This is a place where you will be listened to and accepted just as you are, invited to stretch and grow in your journey, and in so doing, enrich the community. For those of us who are concerned with the care of our communities, the challenge is to build communities that demonstrate this love and acceptance to members. When we do this right, our community’s authenticity and love should be palpable to visitors, too.
How can we make our meetings like that for each other, and for those who visit us? Let me share two stories.
When I arrived at Cambridge’s Fresh Pond Meeting, I was new to the Boston area. I came with a fair amount of experience in Quaker ways and was looking to get involved in a community that was faithful to God’s call. After I had attended worship a handful of times, a Friend invited me to the Ministry and Worship meeting (open to any in the community who wished to attend). She shared with me a sense of division in the community that the meeting had been struggling with that year. This was the perfect invitation for me. I felt recognized for my capacity to care for the community. I was impressed that the meeting was addressing a conflict in the meeting in an open way, and that that information was being shared with an interested newcomer. I was hooked. Since then I’ve had many opportunities at Fresh Pond to share and develop my gifts with the meeting, both inside and outside of the Ministry and Worship committee.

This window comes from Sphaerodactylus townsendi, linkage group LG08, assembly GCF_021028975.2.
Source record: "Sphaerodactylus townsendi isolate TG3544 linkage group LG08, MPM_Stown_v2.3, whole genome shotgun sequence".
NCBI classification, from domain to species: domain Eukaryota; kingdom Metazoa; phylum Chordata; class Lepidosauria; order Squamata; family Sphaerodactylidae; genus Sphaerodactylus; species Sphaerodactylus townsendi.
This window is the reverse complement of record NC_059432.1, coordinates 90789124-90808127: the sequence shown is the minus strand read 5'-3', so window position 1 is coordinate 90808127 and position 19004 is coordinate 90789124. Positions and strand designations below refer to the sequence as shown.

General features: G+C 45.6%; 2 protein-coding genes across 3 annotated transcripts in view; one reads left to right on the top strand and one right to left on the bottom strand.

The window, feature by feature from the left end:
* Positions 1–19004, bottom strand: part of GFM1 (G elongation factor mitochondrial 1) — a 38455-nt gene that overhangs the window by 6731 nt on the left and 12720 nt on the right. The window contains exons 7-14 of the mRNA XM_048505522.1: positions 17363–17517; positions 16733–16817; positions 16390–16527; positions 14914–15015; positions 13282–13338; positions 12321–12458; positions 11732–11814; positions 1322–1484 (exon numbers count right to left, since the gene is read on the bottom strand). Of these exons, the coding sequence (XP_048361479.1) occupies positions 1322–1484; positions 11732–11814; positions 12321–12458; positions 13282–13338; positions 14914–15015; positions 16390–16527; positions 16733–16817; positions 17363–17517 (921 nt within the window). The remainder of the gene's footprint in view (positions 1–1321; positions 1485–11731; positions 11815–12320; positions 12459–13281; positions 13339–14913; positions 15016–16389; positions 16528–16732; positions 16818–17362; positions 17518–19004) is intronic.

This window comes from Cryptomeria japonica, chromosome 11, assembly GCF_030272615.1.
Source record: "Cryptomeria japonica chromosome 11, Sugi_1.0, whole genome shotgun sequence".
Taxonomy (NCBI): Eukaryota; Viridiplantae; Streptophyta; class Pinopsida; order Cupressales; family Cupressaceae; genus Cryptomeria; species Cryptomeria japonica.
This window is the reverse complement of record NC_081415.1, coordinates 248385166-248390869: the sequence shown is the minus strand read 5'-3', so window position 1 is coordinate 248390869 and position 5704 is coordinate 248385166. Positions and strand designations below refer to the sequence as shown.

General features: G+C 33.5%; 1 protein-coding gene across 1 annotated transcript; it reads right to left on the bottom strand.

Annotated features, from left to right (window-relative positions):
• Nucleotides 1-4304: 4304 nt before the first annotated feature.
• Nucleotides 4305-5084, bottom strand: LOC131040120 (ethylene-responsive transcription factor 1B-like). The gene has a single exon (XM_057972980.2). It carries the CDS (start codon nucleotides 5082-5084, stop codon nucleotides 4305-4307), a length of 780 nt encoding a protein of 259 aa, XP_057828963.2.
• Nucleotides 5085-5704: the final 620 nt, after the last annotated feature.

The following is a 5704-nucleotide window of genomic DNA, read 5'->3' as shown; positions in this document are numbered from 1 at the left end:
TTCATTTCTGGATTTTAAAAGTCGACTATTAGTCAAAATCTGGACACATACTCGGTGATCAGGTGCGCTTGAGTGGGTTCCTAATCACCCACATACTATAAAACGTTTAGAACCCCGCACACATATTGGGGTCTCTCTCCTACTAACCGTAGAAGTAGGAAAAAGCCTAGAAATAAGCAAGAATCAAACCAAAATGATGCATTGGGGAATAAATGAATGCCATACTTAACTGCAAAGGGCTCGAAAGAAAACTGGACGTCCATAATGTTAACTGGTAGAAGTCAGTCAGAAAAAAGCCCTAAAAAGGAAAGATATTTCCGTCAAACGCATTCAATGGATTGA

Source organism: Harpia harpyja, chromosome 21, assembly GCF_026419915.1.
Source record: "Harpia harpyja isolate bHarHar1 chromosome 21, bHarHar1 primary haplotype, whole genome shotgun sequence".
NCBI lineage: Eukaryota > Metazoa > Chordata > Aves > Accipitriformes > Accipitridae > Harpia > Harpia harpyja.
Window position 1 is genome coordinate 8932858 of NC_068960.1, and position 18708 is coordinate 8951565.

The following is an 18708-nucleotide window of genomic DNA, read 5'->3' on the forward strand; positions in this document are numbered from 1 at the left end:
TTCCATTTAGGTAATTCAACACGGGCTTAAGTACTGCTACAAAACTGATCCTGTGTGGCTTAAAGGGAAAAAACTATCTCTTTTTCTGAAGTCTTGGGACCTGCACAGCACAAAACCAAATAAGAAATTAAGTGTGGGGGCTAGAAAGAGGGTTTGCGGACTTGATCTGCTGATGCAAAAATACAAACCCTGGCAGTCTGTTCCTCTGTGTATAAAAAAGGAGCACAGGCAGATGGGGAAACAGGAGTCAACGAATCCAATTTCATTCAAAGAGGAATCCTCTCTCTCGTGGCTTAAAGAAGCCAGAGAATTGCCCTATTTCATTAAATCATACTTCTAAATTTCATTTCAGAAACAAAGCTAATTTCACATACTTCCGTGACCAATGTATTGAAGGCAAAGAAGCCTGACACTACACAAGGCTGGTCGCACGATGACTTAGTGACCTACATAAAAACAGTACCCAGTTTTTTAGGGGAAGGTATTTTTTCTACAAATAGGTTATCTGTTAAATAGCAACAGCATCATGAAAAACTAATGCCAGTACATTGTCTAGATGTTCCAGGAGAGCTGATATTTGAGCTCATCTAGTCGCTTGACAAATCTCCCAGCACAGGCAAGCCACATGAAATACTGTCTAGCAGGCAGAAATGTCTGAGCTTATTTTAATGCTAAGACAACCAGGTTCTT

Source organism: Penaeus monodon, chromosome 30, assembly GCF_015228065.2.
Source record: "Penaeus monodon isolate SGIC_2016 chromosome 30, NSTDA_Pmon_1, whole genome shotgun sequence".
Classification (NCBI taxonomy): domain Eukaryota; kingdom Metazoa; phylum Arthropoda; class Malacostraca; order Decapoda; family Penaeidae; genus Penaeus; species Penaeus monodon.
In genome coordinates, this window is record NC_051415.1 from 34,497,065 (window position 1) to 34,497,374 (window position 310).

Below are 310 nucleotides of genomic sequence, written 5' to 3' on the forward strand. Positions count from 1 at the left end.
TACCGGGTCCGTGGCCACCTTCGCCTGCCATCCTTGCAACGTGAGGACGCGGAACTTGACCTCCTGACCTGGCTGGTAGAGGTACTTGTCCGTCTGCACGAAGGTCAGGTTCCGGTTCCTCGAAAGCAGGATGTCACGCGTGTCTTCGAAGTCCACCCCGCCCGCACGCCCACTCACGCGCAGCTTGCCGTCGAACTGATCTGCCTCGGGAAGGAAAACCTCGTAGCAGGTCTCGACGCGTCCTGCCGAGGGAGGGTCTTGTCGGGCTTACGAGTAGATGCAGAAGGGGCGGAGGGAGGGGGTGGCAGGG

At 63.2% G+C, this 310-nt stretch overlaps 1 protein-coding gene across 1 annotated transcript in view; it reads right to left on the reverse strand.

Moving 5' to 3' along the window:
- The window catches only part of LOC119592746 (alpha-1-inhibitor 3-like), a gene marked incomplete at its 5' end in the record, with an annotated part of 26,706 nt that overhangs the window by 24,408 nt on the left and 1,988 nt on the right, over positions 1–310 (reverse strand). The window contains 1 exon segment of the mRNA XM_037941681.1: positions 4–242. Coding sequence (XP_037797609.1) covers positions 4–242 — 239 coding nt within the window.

The next story is of a Beacon Hill Friends House resident, also new to Boston, who went to visit a Unitarian Universalist congregation that was also open about their struggles. LeLaina is a queer multiracial woman who does social justice work, and she was interested in the congregation’s approach to diversity. A mostly white congregation, the community had recently decided to work on becoming more racially inclusive, yet had hired a new lead minister who was a white male. The incoming minister and the congregation both recognized the need to do more than hire a white minister with good intentions to fix their diversity gap—they needed full participation from the congregation to commit to working on it as well. By the time LeLaina arrived there, there was an established group to look after the diversity of the congregation, and help make worship more accessible to visitors from a variety of backgrounds. Even though the church wasn’t the pinnacle of a diverse congregation that LeLaina may have been seeking, their work for diversity was earnest and transparent. She saw a way she could give to that community, and they are richer for her support.
When LeLaina and I arrived at these congregations, each community had just come face‐to‐face with hard truths about itself. Communities, like the people in them, will make mistakes. Sometimes we hurt and exclude members and visitors. Sometimes we neglect responsibilities. Sometimes our discernment unexpectedly takes us away from God. And yet our communities, like our members, need to be invited to grow and change, to correct course and come closer to God’s vision of the beloved community.
The faith communities LeLaina and I found were engaged in the hard work of moving through imperfection. In the face of these challenges, the members of these communities engaged their struggles openly and with humility. We found these communities to be irresistible in their work to improve, both as individuals and as community members. Meeting, churches and communities that model the belief that we are capable of change invite us to come to be loved despite our imperfections. They welcome us to transform ourselves. This is the invitation of hospitality in the Quaker tradition.